Sponsored By

Who pays the piper?

You have a great game idea but how do you turn that into a commercial product? I look at the most common monetisation strategies and discuss their merits and risks.

Rich Woods

November 3, 2017

5 Min Read

The full saying is "he who pays the piper calls the shots", and that's a good reminder that if we want to be professional game developers we must always have our players interests in mind. We are making games for them to enjoy and they are calling the tune. That can sometimes mean changing our game away from our original vision based on feedback from our players. It also means that we have to understand the niche that we're targeting so it's best to choose one that we're familiar with. A well researched railway simulator developed by someone who understands that fan base will always do better than one developed by someone that does not understand the genre.

Another thing to notice about that saying is the implication that our players are paying us. There are many ways that we can ask for payment and some work better than others, depending upon the market sector in which your game falls. These are the main monetisation methods for games software:

  • Premium - The player buys your game and then they can play it.

  • Freemium - The player gets your game for free and can pay money to get more in-game resources.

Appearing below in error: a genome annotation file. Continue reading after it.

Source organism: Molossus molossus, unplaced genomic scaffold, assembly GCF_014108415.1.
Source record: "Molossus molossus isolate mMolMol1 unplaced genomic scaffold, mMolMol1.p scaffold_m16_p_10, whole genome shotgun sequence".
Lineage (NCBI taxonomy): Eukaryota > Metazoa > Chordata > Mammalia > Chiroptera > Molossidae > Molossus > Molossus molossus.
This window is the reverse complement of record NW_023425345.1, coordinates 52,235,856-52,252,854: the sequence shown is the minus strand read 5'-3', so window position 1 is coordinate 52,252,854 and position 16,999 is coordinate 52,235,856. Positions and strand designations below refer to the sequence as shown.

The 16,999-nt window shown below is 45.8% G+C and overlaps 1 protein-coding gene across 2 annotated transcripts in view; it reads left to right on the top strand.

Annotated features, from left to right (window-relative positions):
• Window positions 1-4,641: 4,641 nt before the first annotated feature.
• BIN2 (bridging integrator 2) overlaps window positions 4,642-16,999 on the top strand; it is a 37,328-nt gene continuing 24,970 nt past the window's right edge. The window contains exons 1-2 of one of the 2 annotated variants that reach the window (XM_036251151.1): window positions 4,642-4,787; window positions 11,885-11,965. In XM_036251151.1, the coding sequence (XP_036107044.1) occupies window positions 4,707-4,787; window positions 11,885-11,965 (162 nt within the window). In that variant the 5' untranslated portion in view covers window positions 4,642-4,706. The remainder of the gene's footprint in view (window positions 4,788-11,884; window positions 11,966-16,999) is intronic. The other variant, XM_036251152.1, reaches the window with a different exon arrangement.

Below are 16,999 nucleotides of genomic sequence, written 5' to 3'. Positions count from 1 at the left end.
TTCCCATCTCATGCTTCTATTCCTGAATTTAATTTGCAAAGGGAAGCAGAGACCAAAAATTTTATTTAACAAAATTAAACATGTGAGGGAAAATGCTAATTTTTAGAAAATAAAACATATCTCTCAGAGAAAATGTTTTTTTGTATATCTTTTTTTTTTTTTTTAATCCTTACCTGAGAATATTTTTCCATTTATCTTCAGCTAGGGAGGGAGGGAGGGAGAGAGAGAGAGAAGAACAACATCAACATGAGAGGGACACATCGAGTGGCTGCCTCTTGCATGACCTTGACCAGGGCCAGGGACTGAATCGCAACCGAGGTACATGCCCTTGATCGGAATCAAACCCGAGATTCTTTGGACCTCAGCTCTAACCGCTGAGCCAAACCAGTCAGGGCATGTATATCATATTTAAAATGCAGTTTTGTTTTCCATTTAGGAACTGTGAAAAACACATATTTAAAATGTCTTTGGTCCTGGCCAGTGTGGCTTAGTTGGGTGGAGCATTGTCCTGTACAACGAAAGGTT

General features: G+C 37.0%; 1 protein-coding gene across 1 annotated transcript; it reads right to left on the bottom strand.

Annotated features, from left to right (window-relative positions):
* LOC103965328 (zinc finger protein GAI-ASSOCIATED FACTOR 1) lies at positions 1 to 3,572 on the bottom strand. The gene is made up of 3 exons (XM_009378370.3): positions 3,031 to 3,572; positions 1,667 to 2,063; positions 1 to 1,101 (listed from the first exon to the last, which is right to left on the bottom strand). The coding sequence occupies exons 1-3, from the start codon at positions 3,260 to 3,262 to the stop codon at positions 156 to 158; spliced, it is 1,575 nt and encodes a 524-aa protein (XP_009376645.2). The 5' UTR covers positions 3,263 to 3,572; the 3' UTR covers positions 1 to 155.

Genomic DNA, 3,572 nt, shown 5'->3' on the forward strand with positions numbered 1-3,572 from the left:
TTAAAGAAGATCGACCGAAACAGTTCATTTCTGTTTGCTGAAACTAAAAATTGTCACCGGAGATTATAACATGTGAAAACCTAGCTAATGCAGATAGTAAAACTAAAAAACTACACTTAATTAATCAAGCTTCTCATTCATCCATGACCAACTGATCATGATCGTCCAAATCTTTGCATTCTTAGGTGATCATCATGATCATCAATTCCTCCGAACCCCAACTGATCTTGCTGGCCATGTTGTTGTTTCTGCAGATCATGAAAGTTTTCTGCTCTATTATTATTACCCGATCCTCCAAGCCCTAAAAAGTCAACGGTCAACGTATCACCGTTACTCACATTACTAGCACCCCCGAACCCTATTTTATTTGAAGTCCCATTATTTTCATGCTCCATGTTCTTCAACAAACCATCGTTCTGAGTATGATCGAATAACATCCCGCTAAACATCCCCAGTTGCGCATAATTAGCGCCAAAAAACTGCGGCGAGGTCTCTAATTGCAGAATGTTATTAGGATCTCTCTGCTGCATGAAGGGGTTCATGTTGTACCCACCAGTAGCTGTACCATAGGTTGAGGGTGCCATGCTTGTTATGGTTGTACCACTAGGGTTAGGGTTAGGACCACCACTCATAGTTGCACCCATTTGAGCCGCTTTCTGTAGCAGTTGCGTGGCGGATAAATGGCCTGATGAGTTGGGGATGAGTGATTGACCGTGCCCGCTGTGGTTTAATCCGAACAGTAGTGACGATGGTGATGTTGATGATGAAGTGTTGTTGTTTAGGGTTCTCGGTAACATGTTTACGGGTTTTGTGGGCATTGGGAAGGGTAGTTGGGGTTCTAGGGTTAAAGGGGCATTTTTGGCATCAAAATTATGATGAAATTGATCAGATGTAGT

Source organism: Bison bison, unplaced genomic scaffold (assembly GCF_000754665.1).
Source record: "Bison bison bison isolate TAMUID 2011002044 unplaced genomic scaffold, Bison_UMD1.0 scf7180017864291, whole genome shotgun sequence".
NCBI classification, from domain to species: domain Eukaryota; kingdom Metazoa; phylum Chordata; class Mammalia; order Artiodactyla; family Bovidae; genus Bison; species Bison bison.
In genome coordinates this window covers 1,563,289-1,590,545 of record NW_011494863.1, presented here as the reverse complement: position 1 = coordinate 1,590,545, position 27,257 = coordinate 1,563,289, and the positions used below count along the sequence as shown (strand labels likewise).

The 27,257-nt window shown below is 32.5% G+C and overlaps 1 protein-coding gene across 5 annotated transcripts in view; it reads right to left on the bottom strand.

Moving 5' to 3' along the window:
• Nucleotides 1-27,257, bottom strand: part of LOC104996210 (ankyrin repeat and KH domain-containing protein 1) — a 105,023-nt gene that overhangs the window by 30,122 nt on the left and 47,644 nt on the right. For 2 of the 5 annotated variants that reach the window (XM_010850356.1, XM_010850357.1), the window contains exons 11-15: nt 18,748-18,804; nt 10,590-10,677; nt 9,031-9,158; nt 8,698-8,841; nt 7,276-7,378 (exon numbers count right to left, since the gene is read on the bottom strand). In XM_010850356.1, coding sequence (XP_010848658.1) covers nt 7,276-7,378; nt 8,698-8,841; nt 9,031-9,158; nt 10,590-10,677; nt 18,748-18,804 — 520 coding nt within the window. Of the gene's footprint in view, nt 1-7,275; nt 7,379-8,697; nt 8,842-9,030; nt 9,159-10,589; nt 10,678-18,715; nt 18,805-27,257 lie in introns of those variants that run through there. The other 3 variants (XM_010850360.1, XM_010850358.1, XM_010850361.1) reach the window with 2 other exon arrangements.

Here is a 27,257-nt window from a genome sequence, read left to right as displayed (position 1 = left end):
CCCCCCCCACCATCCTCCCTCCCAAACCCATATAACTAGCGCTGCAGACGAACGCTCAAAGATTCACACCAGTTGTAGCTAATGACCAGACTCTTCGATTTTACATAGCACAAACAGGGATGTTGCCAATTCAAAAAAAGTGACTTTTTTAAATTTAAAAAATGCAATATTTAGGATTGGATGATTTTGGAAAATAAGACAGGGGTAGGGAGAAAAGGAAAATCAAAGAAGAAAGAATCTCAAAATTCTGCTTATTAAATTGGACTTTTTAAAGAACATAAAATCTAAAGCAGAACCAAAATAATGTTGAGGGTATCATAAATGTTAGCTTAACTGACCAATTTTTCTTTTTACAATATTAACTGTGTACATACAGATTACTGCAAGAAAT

• Shareware - The player gets your game for free but paying will unlock more features or levels.

  • Adware - The game is entirely free to play but adverts are shown to the user.

  • Donationware - The game is free but the creator asks for donations to support future developments.

The premium model is the most common in the desktop and console industry. The advantages to the developer are that you get all of your money up front and there is no real commitment to support the game once it has already been paid for. A disadvantages is that it can be hard to compete and get exposure when market places become crowded, most players will want some certainty before they will commit money upfront for a game. Another disadvantage is that once the sale is made, that is all the money you will get from that particular player and getting another purchase would usually require the development of a sequel. Finally, premium games are often more susceptible to software piracy as once the copy protection has been cracked the game can be posted to illegal software sites for people to download and play for free.

The freemium model is the most successful model in the mobile gaming sector, and this success is spreading to consoles and the desktop as well. An advantage is that you can offer your game as a free download which maximises the chance that a player will try your game. Another advantage is that you can make repeat sales to the same player and keep earning money all the time that your game still has players. Only a small percentage of players generally spend on in-app purchases, but those that do can often spend a lot if you give them the opportunity. In terms of disadvantages, you need to make sure that you have ongoing support to maximise player retention and it can be quite a delicate balance so that there is a good incentive to purchase at the same time as not making your game too easy once purchases are made.